Doctoring the South: Southern Physicians and Everyday Medicine in the Mid-Nineteenth Century

By Steven M. Stowe | Go to book overview

Chapter Three
STARTING OUT

“I am now in very fact a Doctor and feel fully repaid for all the sacrifices made and privations suffered,” Samuel Van Wyck wrote to his wife in Anderson Court House, South Carolina, after receiving his medical degree in the spring of 1860. Two years earlier, he had quit the tannery business to plumb the mysteries of medicine. “So far I have done as well as my best friends could wish,” he wrote, referring to his teachers and fellow students. “I now long to be a candidate for public favor and once more in the way of making a living.” His letter may be read as a kind of graduation address, a farewell and a commencement. Many new physicians wrote similarly, announcing their new status to their families and in their diaries; older physicians, too, recalled this time as a major turning point in their lives. Taking this cue from doctors’ writing, this chapter looks at physicians starting out in practice as a time when their sense of who they were was revealingly elastic—stretched between schooled ideals and the now pressing need to make a living and to come to personal terms with sickness. As a result, orthodoxy, too, took on a troubling but inventive elasticity. Men spoke with conviction about cleaving to orthodox ideals. But many a graduate, like Samuel Van Wyck, realized that as a “candidate for public favor” he would have to embrace an orthodoxy flexible enough to survive in a harsh, competitive world.1

Thus, stepping into the gap between school and acceptance into a rural community, graduates discovered that the world of the school quickly receded and the broader fraternal professionalism that it promised was in some ways a stark fiction. The professionalization of medicine in this era usually is written as a story of elite physicians mastering the values and organization that underwrote modernity. Here it is explored as a predicament of the novice practitioner on the ground, in many ways on his own. Men managed this rough transition by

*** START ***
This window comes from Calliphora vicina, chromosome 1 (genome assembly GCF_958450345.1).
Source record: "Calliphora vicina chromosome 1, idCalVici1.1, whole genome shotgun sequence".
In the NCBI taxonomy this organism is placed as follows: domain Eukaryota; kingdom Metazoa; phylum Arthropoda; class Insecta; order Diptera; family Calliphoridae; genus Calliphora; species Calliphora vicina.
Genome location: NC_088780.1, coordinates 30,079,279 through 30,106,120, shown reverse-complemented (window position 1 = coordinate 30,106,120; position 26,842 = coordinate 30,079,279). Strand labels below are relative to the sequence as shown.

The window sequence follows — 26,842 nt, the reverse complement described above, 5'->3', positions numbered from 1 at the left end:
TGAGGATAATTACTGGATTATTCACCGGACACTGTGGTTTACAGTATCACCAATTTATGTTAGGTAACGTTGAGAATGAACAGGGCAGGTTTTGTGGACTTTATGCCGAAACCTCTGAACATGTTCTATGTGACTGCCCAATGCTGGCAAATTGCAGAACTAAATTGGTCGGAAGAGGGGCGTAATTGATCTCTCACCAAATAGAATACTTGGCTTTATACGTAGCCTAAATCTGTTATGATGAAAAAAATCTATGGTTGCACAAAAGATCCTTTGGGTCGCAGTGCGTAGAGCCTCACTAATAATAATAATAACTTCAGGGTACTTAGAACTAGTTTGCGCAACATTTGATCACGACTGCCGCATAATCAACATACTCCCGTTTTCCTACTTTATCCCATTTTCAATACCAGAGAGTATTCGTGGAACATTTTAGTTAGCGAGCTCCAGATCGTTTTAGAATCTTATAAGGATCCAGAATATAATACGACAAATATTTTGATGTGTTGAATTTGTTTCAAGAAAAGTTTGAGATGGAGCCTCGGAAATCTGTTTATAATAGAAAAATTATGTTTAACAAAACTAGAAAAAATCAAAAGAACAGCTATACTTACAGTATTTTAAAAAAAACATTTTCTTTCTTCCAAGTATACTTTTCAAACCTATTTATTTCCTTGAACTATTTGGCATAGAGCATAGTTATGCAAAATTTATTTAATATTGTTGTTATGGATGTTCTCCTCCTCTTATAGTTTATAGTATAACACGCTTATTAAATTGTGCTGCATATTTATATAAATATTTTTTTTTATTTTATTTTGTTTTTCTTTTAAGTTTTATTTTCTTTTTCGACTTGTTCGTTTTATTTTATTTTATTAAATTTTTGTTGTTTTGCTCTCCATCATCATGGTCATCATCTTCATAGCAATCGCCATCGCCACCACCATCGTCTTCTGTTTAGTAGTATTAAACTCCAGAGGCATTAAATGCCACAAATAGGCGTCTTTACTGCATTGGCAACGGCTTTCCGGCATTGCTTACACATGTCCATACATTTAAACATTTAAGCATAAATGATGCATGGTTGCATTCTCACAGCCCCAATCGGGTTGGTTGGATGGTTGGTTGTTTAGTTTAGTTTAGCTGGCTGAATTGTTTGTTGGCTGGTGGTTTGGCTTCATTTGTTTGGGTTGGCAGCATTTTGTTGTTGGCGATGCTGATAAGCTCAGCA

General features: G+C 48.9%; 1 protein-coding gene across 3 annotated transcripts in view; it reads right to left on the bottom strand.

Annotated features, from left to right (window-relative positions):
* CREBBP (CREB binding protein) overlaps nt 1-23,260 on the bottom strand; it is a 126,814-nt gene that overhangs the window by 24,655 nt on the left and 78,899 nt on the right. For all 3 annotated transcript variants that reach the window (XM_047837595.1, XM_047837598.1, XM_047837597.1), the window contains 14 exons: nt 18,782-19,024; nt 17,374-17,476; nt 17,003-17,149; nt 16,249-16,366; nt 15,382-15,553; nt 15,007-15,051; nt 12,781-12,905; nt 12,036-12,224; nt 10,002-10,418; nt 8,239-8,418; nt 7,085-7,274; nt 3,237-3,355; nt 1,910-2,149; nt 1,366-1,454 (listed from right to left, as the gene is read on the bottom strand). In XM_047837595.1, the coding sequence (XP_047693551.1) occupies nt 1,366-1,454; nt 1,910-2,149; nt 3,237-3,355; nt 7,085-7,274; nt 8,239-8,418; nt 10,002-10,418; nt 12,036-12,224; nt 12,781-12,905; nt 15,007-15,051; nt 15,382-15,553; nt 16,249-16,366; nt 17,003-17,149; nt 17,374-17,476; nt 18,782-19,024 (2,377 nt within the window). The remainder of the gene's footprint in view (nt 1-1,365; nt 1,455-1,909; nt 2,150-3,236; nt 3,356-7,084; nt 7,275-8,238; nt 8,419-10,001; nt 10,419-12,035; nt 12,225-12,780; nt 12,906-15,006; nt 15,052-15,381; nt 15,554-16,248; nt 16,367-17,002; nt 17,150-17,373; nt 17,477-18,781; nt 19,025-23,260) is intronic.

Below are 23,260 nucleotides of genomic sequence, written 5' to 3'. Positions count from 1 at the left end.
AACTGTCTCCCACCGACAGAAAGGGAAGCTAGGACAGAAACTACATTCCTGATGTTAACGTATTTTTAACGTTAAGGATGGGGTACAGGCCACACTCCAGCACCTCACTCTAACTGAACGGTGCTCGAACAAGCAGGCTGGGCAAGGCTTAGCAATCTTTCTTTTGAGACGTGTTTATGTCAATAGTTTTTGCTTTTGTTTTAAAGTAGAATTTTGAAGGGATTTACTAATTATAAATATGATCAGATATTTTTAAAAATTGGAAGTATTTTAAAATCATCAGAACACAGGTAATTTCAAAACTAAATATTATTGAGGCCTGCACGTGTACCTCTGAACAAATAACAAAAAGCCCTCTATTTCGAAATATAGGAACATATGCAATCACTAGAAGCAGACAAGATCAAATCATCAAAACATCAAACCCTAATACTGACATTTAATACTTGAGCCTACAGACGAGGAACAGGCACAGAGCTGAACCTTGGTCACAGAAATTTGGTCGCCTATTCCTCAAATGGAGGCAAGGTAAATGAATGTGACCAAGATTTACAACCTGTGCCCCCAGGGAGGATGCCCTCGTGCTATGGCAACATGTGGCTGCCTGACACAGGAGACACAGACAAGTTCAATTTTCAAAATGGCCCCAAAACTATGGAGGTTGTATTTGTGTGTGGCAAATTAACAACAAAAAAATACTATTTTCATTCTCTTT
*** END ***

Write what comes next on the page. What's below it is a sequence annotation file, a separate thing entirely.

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Doctoring the South: Southern Physicians and Everyday Medicine in the Mid-Nineteenth Century
Table of contents

Table of contents

  • Studies in Social Medicine ii
  • Title Page iii
  • Contents vii
  • Acknowledgments ix
  • Introduction - Physicians, Everyday Medicine, and the Country Orthodox Style 1
  • Part One - Choosing Medicine 13
  • Chapter One - Men, Schools, and Careers 15
  • Chapter Two - The Science of All Life 41
  • Chapter Three - Starting out 76
  • Part Two - Doing Medicine 99
  • Chapter Four - Livelihood 101
  • Chapter Five - Bedside 131
  • Part Three - Making Medicine 165
  • Chapter Six - The Lives of Others 167
  • Chapter Seven - Landscape, Race, and Faith 200
  • Chapter Eight - Witnessing 228
  • Epilogue - The Civil War and the Persistence of the Country Orthodox Style 259
  • Notes 273
  • Bibliography 327
  • Index 365
  • Studies in Social Medicine 374
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